Permeation of both cations and anions through a single class of ATP-activated ion channels in developing chick skeletal muscle.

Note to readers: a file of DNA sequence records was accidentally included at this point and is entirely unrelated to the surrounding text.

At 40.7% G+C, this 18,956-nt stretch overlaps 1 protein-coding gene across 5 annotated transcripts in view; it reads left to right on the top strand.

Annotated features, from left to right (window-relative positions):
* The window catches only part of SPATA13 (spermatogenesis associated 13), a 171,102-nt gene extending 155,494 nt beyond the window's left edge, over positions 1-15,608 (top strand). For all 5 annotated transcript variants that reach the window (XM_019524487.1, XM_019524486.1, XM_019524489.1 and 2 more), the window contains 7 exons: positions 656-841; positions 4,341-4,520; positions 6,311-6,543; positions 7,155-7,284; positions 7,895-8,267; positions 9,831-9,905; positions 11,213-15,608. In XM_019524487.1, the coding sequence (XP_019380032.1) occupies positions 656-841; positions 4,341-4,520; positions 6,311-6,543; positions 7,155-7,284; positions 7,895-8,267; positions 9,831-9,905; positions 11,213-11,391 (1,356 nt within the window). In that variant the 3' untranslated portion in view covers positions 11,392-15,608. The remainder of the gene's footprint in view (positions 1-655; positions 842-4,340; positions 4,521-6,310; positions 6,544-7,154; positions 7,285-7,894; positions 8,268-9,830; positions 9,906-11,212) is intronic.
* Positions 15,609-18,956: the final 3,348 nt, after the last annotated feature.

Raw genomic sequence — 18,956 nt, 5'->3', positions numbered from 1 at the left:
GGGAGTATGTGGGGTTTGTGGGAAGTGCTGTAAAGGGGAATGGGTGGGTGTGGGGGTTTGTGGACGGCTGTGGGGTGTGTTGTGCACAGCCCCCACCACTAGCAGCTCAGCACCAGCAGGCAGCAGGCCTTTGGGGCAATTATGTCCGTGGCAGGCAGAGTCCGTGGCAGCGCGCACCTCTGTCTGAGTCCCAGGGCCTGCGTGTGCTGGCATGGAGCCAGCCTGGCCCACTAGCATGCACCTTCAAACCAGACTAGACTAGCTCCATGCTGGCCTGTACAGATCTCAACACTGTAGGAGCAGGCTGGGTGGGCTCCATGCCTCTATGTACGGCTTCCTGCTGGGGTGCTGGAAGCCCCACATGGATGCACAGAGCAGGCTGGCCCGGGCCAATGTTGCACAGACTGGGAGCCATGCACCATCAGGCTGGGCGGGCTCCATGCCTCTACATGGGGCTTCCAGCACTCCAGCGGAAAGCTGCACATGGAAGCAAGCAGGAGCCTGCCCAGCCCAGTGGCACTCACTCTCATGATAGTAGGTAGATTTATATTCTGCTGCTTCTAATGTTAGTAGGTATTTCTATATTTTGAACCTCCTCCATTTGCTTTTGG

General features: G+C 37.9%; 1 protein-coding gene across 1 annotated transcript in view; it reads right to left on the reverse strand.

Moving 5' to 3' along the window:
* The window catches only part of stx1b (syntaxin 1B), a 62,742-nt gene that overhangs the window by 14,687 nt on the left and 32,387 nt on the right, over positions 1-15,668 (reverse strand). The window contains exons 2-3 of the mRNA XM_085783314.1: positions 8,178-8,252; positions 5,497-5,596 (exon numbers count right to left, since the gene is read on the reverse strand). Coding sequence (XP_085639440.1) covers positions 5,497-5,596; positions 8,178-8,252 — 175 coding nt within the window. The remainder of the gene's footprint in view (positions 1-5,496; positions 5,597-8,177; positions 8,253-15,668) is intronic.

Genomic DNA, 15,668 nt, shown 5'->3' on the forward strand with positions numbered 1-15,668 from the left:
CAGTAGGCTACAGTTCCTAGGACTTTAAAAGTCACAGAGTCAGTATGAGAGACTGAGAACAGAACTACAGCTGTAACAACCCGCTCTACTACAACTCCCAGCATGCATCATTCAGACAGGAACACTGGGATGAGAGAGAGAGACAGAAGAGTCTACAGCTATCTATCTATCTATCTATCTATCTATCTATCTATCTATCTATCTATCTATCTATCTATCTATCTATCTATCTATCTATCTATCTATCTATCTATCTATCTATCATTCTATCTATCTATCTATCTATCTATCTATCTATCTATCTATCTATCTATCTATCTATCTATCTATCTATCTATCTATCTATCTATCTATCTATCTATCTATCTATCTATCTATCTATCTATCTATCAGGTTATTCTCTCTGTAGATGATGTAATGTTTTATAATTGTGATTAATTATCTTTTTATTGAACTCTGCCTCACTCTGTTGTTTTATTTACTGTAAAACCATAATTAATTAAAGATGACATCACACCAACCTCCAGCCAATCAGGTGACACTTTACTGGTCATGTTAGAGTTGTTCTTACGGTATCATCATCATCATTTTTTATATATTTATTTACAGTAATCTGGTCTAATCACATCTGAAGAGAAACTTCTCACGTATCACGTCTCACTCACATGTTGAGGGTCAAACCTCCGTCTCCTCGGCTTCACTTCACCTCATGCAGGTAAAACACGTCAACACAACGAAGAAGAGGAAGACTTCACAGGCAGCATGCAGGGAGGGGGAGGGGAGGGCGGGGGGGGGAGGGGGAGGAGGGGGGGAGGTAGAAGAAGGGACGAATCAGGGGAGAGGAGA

Currents activated by extracellular ATP were studied in single voltage-clamped bullfrog atrial cells. Rapid application of ATP elicited currents carried through two different conductance pathways: a rapidly desensitizing conductance reversing near -10 mV, and a maintained, inwardly rectifying conductance reversing near -85 mV. ATP activated the desensitizing component of current with a K 1/2 of approximately 50 microM and the maintained component with a K 1/2 of approximately 10 microM. Both types of current were activated by ATP but not by adenosine, AMP, or ADP. The desensitizing current was selectively inhibited by alpha, beta-methylene ATP, and the maintained, inwardly rectifying current was selectively suppressed by extracellular Cs. The desensitizing component of current was greatly reduced when extracellular Na was replaced by N-methylglucamine, but was slightly augmented when Na was replaced by Cs. GTP, ITP, and UTP were all ineffective in activating the desensitizing current, and of a variety of ATP analogues, only ATP-gamma-S was effective. Addition of EGTA or BAPTA to the intracellular solution did not obviously affect the desensitizing current. Fluctuation analysis of currents through the desensitizing conductance suggested that current is carried through ionic channels with a small (less than pS) unitary conductance.